"In the end, there is a deal to be done that gives Iran a greater economic access to the West, but also constrains it. […] I think in the end, we will get back to the kind of additions to the JCPOA that we initially envisaged, but it may take a long time," Johnson underlined.

    Germany: 'No Surprise'

    German Foreign Minister Heiko Maas, for his part, said that Berlin had "taken into account the US position" and that "it did not come as surprise."

    He recalled that during his visit to Washington later this week, he will meet with Pompeo to discuss the issue.

    READ MORE: 'Concrete Decisions': Europe Faces Up to Trump Amid Iran Nuclear Deal Row

    "The situation has not changed for us. During its summit in Sofia, the EU gave a unified signal that we want to keep the Iran nuclear deal," Maas pointed out.

    He warned that "without this agreement we could run the risk that Iran could restart a nuclear program."

    Iran: 'Unlawful Threats'

    The Iranian Foreign Ministry has in turn used stern language when commenting on Pompeo's speech.

    "Iran rejects the allegations and lies in this so-called new strategy and condemns the US Secretary of State's […] open interference in its internal affairs and the unlawful threats against a United Nations member state," the Ministry said in a statement.

    The statement described Pompeo's remarks as a "naïve attempt" to divert the international community's attention away from Washington's violation of the JCPOA.

    READ MORE: The End of Petrodollar Era? How Trump's Iran Deal Undermines the Dollar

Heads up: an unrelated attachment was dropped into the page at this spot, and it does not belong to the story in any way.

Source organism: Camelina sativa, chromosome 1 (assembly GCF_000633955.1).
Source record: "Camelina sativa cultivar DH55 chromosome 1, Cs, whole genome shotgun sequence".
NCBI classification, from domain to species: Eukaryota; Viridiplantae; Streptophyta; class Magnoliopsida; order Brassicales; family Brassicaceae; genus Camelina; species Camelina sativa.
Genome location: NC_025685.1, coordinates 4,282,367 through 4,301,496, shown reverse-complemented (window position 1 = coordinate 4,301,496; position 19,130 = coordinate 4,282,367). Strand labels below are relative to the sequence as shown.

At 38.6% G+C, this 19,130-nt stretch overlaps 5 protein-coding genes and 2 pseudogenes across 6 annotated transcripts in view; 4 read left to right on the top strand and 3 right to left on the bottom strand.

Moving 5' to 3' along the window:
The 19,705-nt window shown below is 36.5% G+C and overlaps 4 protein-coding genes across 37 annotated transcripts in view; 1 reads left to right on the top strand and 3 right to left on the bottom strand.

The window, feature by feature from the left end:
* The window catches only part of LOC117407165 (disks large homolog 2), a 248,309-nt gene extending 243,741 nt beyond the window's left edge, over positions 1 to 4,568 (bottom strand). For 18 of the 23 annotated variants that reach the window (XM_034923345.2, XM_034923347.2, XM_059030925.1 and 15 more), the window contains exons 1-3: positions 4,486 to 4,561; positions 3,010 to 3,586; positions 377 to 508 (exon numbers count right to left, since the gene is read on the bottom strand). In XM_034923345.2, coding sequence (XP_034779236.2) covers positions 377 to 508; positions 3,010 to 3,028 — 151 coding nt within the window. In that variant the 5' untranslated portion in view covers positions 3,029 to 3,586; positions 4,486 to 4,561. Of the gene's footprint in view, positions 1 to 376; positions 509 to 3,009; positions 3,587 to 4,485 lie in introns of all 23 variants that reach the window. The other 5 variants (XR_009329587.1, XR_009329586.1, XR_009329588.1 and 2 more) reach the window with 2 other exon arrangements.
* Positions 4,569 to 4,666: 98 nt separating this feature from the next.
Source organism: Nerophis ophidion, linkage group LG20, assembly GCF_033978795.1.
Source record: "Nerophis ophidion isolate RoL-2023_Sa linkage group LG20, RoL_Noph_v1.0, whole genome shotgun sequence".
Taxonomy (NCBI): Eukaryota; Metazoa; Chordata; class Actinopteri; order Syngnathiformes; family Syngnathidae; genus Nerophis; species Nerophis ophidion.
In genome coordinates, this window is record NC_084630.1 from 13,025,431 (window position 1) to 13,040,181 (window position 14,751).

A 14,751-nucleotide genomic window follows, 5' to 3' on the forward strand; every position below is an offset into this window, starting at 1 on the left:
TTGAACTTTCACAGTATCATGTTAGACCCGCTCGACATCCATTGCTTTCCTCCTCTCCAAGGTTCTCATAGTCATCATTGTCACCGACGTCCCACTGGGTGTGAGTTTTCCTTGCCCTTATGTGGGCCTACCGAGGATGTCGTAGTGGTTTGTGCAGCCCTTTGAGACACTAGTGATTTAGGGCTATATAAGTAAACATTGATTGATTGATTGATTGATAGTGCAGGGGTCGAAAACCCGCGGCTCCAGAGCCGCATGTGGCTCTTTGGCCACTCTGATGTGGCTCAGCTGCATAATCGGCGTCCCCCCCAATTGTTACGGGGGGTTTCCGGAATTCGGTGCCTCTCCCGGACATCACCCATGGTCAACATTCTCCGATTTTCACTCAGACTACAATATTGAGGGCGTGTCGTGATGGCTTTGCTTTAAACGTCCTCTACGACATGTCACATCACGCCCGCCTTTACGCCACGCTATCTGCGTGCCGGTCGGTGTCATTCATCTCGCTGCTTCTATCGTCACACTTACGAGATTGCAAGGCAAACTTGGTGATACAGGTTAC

According to the statement, "the US government will be responsible for the consequences of any persecution as well as unlawful and violent actions against the Iranian nation."

    "The insignificant, insulting and secondary remarks of the new US Secretary of State and his unacceptable attitude to the great and civilized Iranian nation testify to the US government officials' despair and helpless stance on the Iranians," the statement read.

    Washington's New Iran Strategy

    In his speech "After the Deal: A New Iran Strategy" at the Heritage Foundation in Washington, Pompeo pledged that the US would apply unprecedented financial pressure on Tehran via sanctions.

    READ MORE: Why European Signatories Are Not Ready to Exit From Iran Deal

    Warning that the "sting of sanctions" will not ease until Iran changes its course, Pompeo made it clear that the new sanctions will be the "strongest in history" and will make Tehran battle to "keep its economy alive."

    He warned that any entity conducting business with Tehran would be "held to account" by the US, voicing hope that the new anti-Iranian sanctions will be met with support from US allies beyond Europe.

    In early May President Donald Trump announced the US withdrawal from the Iran nuclear deal, in a move that sparked a cold snap in Washington's ties with its European allies and co-signatories to the deal, including the European Union, Germany, France, the United Kingdom, Iran, Russia, and China.

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    Tags:
    consequences, international community, region, nuclear proliferation, deal, position, Joint Comprehensive Plan of Action (JCPOA), EU, Heiko Maas, Federica Mogherini, Boris Johnson, Iran